There’s just under one week left to finish assembling those Easter baskets, people (two weeks if you’re Greek), and this year’s product releases are shaping up to be the finest Easter candy collection we’ve seen in years. As with any food-focused holiday, however, Easter can lead to a glut of candy in the house, a haul far larger what you’re able to gobble up before it all goes stale. Here are some ideas of what to do with it.
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Sure, you might not want to eat your 50th Reese’s Peanut Butter Egg right now, but that doesn’t mean you won’t crave one a few weeks from now, once they disappear from store shelves. That’s why you should consider sticking your stash in the freezer while it’s still fresh. Just like Halloween candy, Easter candy lends itself well to being frozen; simply place the still-wrapped candies in an airtight container and place them as far from the freezer door as possible.
Milk chocolate and white chocolate candy will last a year in the freezer without degrading in quality, as will hard candies and even gummies. An unopened package of marshmallow Peeps, meanwhile, stays fresh for months, even without freezing. Says the Peeps FAQ page, “for optimum freshness, we recommend storing the candy at about 60 to 65 degrees Fahrenheit with relative humidity of about 45% to 50%.”
When it comes to donating to local food pantries, many of us tend to think only of canned goods. While those items are certainly appreciated, an unopened package of candy is a welcome donation at most facilities, too.
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Donation centers often have lists of accepted items on their website or social media pages, or you can call ahead to double-check that candy is accepted. Best case scenario, you use your sugary bounty to extend the Easter sweets season for others in addition to yourself.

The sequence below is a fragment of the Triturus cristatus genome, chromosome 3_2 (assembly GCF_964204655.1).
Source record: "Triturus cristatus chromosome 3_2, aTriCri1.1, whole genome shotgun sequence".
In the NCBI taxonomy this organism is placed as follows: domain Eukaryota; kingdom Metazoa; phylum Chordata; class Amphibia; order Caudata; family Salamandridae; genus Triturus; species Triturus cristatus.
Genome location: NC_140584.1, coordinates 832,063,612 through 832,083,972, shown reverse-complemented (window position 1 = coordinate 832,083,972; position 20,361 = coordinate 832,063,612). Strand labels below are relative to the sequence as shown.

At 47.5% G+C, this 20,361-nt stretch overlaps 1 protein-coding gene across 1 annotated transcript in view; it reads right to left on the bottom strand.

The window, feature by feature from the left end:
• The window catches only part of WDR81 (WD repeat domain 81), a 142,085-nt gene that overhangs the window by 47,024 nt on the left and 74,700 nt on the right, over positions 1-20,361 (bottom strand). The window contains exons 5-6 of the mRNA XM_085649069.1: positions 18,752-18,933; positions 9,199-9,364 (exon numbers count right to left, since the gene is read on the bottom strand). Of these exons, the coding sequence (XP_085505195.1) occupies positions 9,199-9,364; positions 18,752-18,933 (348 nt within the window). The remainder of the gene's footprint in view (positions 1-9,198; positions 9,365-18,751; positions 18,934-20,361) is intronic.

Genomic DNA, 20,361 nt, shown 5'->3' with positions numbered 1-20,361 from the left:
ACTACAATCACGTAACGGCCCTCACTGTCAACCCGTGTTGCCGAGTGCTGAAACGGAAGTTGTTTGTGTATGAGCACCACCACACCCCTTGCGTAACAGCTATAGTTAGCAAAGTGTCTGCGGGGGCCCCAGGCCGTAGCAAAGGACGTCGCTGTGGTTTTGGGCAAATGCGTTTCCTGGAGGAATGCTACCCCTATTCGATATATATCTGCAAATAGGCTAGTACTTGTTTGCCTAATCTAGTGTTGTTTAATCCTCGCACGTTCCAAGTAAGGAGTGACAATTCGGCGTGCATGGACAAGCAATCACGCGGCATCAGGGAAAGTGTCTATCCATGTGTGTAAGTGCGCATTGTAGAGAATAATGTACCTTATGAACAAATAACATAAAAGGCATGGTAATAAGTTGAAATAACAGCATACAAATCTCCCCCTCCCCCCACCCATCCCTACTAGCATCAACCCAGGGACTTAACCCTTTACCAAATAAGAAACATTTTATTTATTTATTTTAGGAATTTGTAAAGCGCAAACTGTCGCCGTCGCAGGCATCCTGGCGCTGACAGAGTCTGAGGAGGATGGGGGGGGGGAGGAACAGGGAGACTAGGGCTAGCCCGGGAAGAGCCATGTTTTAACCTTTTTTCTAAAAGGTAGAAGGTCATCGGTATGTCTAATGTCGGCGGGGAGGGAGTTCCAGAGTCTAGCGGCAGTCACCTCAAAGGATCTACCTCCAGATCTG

If the sight of a half-eaten chocolate bunny lying unceremoniously in the trash is too much for you to bear, there’s a way to get rid of it without letting it go entirely to waste: compost it.
According to Liam Donnelly, CEO of urban composting company WasteNot Compost, all the leading Easter treats, from Peeps to jelly beans to chocolate, can be added to the standard compost bin. While the products’ packaging might not be compostable (candy’s cardboard inserts are often treated with incompatible substances), the food itself certainly is. As funny as it might be to see sparkly marshmallow Peeps beside your Easter ham scraps in the compost heap, know that they’re going to better use there than in the landfill.
It should be noted that some people don’t mind the taste of stale Peeps—in fact, some people prefer it. Maybe you do, too—it’s worth a try. Before junking the Peeps, go ahead and take a bite of one that’s gone slightly stiff. There’s a whole community of consumers who proactively “age” their Peeps by leaving them in conditions that will rob them of their pillowy softness, insisting they taste way better when firm. Just Born, maker of Peeps since 1953, notes on its FAQ page that “storing unwrapped marshmallow in a warm, dry place generally results in prematurely stale product.” Who’s hungry?